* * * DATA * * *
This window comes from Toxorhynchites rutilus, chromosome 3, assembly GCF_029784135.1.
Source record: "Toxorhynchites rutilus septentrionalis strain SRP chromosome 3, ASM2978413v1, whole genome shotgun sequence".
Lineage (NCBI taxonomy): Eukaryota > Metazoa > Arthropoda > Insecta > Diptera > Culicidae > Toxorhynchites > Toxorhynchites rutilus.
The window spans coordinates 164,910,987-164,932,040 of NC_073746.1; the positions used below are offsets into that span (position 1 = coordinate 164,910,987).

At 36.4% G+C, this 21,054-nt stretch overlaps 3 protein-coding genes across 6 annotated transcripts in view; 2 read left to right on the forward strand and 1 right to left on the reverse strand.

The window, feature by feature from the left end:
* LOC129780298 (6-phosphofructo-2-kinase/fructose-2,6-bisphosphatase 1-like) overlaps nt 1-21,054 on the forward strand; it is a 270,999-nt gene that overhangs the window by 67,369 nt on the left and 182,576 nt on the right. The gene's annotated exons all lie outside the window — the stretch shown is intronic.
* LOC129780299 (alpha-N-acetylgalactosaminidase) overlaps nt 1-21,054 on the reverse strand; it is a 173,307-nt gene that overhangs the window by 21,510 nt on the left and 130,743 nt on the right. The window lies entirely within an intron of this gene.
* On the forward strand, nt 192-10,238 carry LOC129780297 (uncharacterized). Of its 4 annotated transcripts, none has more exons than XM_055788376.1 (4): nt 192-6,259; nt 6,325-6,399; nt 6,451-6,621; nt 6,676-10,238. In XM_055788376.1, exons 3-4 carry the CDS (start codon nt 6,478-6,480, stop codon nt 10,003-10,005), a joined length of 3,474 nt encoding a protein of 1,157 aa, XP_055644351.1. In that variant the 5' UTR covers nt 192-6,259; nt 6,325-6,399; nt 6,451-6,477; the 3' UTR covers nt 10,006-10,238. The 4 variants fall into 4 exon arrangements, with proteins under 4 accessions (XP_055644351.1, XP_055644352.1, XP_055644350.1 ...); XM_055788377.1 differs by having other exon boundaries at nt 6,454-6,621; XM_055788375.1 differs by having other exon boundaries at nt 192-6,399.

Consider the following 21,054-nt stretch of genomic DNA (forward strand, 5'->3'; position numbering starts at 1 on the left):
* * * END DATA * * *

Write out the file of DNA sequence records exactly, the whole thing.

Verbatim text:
This window comes from Toxorhynchites rutilus, chromosome 3, assembly GCF_029784135.1.
Source record: "Toxorhynchites rutilus septentrionalis strain SRP chromosome 3, ASM2978413v1, whole genome shotgun sequence".
Lineage (NCBI taxonomy): Eukaryota > Metazoa > Arthropoda > Insecta > Diptera > Culicidae > Toxorhynchites > Toxorhynchites rutilus.
The window spans coordinates 164,910,987-164,932,040 of NC_073746.1; the positions used below are offsets into that span (position 1 = coordinate 164,910,987).

At 36.4% G+C, this 21,054-nt stretch overlaps 3 protein-coding genes across 6 annotated transcripts in view; 2 read left to right on the forward strand and 1 right to left on the reverse strand.

The window, feature by feature from the left end:
* LOC129780298 (6-phosphofructo-2-kinase/fructose-2,6-bisphosphatase 1-like) overlaps nt 1-21,054 on the forward strand; it is a 270,999-nt gene that overhangs the window by 67,369 nt on the left and 182,576 nt on the right. The gene's annotated exons all lie outside the window — the stretch shown is intronic.
* LOC129780299 (alpha-N-acetylgalactosaminidase) overlaps nt 1-21,054 on the reverse strand; it is a 173,307-nt gene that overhangs the window by 21,510 nt on the left and 130,743 nt on the right. The window lies entirely within an intron of this gene.
* On the forward strand, nt 192-10,238 carry LOC129780297 (uncharacterized). Of its 4 annotated transcripts, none has more exons than XM_055788376.1 (4): nt 192-6,259; nt 6,325-6,399; nt 6,451-6,621; nt 6,676-10,238. In XM_055788376.1, exons 3-4 carry the CDS (start codon nt 6,478-6,480, stop codon nt 10,003-10,005), a joined length of 3,474 nt encoding a protein of 1,157 aa, XP_055644351.1. In that variant the 5' UTR covers nt 192-6,259; nt 6,325-6,399; nt 6,451-6,477; the 3' UTR covers nt 10,006-10,238. The 4 variants fall into 4 exon arrangements, with proteins under 4 accessions (XP_055644351.1, XP_055644352.1, XP_055644350.1 ...); XM_055788377.1 differs by having other exon boundaries at nt 6,454-6,621; XM_055788375.1 differs by having other exon boundaries at nt 192-6,399.

Consider the following 21,054-nt stretch of genomic DNA (forward strand, 5'->3'; position numbering starts at 1 on the left):